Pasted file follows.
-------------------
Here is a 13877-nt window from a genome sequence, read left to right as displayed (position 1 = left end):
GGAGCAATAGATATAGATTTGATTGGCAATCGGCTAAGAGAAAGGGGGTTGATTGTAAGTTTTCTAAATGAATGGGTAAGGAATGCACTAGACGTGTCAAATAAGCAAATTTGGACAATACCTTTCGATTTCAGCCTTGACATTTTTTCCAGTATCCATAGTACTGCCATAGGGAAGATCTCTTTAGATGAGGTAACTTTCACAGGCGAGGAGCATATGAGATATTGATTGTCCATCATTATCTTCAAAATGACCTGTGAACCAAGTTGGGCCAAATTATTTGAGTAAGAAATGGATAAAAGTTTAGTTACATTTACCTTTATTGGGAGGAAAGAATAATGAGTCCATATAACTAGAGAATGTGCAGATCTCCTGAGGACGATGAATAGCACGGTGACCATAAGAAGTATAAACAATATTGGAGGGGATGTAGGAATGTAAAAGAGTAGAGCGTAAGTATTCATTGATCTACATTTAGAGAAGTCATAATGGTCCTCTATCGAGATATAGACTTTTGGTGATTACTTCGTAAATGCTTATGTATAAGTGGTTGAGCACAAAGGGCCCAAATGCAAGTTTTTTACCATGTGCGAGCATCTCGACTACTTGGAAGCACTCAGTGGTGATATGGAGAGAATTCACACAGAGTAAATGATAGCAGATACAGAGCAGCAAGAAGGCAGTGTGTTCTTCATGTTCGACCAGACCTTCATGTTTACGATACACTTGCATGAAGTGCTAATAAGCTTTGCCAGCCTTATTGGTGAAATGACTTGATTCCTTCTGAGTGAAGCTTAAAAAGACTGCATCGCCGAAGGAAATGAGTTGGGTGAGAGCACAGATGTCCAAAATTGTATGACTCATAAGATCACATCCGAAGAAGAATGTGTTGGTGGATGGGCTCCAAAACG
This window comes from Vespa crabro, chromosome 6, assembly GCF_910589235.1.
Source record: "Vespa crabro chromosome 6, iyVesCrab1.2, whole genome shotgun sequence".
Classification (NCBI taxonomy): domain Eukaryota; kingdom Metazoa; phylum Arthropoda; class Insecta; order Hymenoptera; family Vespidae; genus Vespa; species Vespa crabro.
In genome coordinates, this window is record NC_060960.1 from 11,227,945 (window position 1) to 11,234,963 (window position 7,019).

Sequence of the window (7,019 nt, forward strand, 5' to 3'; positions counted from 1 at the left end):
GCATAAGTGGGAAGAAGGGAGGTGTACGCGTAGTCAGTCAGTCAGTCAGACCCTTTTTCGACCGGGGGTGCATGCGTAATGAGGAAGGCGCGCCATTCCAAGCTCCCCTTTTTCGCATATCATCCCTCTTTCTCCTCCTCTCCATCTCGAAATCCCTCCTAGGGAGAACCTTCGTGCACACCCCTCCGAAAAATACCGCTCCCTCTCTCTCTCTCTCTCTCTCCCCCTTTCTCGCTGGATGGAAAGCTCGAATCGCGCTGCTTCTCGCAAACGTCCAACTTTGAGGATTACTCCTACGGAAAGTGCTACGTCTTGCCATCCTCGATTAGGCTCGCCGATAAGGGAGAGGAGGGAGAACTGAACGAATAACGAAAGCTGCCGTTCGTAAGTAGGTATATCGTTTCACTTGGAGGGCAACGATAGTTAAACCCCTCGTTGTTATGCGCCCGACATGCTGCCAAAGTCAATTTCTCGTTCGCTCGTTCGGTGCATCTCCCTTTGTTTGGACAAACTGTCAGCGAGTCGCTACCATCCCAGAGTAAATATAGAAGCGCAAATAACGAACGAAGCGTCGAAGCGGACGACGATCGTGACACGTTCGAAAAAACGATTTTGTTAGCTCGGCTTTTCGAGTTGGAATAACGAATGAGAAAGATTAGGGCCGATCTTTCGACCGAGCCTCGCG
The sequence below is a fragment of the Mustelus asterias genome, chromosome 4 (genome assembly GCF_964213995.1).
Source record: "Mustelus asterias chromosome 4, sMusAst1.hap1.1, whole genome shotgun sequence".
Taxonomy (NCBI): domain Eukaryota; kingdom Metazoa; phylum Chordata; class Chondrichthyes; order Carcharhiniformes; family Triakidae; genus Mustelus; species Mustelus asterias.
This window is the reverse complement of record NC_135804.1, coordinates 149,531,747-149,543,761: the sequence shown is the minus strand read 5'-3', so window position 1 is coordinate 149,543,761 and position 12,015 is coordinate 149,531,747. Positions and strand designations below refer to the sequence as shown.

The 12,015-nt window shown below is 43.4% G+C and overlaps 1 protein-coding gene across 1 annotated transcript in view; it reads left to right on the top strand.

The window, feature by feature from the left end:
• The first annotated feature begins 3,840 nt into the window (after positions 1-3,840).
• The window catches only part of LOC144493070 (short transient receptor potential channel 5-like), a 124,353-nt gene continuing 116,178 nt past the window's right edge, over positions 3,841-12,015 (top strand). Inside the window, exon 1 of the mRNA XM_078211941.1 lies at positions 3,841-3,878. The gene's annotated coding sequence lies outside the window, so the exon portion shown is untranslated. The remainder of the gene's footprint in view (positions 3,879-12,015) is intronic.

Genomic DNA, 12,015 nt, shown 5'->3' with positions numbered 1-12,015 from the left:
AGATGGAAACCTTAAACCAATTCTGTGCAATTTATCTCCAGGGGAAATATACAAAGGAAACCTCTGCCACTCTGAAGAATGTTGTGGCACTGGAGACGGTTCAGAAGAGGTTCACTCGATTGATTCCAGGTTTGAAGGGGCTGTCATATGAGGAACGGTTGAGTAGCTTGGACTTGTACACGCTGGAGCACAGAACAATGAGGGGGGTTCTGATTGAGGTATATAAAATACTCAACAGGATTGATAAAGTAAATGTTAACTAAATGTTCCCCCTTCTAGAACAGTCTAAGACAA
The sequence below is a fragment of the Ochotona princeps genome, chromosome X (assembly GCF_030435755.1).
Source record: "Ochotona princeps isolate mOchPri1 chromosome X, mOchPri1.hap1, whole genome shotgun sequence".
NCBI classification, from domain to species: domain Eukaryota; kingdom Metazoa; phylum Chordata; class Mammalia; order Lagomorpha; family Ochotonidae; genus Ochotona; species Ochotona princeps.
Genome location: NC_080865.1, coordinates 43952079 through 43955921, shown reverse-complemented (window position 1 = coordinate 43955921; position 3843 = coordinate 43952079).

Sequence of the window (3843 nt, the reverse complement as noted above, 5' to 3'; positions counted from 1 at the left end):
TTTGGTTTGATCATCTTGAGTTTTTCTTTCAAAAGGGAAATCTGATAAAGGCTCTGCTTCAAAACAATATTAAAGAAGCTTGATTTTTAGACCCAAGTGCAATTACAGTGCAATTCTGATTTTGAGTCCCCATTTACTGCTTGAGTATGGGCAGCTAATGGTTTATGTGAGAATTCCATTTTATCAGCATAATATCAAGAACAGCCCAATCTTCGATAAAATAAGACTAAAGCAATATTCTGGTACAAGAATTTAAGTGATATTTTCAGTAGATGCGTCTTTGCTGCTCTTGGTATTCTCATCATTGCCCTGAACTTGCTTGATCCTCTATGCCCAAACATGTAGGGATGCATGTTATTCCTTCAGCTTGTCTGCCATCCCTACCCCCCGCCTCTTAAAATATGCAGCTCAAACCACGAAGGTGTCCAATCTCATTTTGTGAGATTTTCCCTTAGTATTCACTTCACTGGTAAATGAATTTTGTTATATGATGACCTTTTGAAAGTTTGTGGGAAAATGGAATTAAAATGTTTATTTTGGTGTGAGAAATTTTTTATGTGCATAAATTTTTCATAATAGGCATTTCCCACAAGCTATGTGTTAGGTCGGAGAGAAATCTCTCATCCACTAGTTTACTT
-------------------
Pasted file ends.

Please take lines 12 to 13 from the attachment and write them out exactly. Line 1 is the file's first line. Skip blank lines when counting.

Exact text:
This window is the reverse complement of record NC_135804.1, coordinates 149,531,747-149,543,761: the sequence shown is the minus strand read 5'-3', so window position 1 is coordinate 149,543,761 and position 12,015 is coordinate 149,531,747. Positions and strand designations below refer to the sequence as shown.

The 12,015-nt window shown below is 43.4% G+C and overlaps 1 protein-coding gene across 1 annotated transcript in view; it reads left to right on the top strand.